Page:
Autumn predicted to be drier than normal 

AFTER a hot and dry summer, the outlook for Tasmania is for a drier than normal autumn.

Hobart Bureau of Meteorology climatologist Ian Barnes-Keoghan yesterday said warm water in the Indian Ocean was having a dominant influence on the weather systems affecting south-eastern Australia.

He said the result could be that rain systems didn't reach Tasmania.

``We've had quite a dry and warm summer, and what we might be hoping for is an indication that we will have a wet autumn but we're not seeing a strong indication of that,'' he said.

He said autumn was more likely to be dry than wet.

``The last couple of years have been dominated by the La Nina (effect), which comes out of the Pacific Ocean,'' he said.

Mr Barnes-Keoghan said the Pacific Ocean was now in a neutral phase and there appeared to be no sign of a change in the next three to six months.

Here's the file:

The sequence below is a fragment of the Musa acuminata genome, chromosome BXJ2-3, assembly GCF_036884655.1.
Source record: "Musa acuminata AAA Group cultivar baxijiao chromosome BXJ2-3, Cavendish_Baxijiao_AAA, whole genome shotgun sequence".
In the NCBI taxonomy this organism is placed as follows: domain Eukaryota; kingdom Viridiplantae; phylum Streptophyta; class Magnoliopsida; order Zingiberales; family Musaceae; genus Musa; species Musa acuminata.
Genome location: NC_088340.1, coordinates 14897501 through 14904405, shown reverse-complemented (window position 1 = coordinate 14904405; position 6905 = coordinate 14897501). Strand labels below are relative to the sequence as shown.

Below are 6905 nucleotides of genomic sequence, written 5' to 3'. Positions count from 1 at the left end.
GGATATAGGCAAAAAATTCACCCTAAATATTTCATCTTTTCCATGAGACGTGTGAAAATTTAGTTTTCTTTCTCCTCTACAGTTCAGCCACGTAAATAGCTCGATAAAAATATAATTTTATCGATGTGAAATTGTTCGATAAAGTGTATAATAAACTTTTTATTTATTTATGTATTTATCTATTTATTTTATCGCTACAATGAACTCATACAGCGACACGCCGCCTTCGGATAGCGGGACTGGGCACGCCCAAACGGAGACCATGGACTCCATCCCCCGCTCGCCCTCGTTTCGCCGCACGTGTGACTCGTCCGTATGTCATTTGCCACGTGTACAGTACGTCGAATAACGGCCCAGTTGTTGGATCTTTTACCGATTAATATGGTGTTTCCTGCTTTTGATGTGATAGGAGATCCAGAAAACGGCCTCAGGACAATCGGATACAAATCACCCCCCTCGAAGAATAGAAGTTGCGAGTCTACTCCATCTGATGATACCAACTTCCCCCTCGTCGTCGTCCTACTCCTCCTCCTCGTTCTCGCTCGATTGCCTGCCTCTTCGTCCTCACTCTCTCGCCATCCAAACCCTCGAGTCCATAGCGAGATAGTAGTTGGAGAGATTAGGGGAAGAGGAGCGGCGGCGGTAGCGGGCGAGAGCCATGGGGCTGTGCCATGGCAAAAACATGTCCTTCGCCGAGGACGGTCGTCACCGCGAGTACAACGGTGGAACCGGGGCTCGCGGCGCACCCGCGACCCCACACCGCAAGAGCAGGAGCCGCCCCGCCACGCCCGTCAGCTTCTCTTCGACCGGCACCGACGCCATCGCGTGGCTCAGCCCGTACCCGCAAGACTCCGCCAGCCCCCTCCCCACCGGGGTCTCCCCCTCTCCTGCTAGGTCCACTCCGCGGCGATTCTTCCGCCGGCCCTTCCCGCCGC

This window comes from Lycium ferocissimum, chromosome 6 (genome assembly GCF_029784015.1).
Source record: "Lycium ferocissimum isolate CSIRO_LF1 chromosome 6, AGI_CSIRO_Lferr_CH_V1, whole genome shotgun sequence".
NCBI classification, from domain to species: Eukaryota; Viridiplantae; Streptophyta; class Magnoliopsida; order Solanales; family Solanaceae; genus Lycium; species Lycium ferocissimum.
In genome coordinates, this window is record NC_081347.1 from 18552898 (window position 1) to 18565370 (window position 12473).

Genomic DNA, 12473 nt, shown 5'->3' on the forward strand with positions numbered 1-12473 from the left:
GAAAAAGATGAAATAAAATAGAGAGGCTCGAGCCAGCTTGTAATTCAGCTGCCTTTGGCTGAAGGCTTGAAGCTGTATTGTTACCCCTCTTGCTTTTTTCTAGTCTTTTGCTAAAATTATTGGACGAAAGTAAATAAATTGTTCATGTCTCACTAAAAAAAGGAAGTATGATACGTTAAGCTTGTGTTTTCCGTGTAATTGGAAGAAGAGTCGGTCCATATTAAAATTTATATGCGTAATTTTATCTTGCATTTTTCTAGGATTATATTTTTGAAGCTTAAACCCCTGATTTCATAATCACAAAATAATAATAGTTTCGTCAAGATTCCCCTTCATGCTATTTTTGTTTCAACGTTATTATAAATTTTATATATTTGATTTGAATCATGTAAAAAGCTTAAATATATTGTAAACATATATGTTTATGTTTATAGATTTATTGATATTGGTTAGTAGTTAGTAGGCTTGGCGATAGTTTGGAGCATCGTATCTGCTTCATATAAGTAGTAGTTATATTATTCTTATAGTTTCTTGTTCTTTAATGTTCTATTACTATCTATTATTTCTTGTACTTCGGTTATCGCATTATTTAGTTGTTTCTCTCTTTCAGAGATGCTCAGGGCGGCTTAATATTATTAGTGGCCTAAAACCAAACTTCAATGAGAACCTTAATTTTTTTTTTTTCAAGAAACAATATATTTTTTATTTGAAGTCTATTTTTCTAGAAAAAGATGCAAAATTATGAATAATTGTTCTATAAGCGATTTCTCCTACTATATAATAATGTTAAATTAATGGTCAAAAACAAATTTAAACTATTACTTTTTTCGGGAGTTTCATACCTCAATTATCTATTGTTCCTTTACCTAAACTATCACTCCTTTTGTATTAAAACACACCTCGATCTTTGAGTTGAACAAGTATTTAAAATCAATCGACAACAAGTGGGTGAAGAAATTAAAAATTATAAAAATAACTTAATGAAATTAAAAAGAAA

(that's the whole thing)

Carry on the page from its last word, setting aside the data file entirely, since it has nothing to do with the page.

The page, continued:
He said the outlook for the next three months was based on historical data.

``It's a statistical system, we look at the way ocean temperatures are set up around the world, in particular in the Indian and Pacific oceans,'' he said.

``When they've been set up this way before, more often than not we've wound up with a dry autumn.''

The bureau isn't ruling out rain in the next three months.

``One or two individual rain events could still make it a normal autumn,'' he said.

Tasmania experienced above-average temperatures during January with Hobart recording a maximum of 41.8 degrees, Tasmania's second-highest temperature and the highest ever in the South.

The high temperatures and strong winds resulted in devastating bushfires.

Summer rainfall has been below average throughout the state.

Mhairi McOwan, 5, of Trevallyn, enjoys the good weather at the Gorge. Picture: PAUL SCAMBLER

Mhairi McOwan, 5, of Trevallyn, enjoys the good weather at the Gorge. Picture: PAUL SCAMBLER


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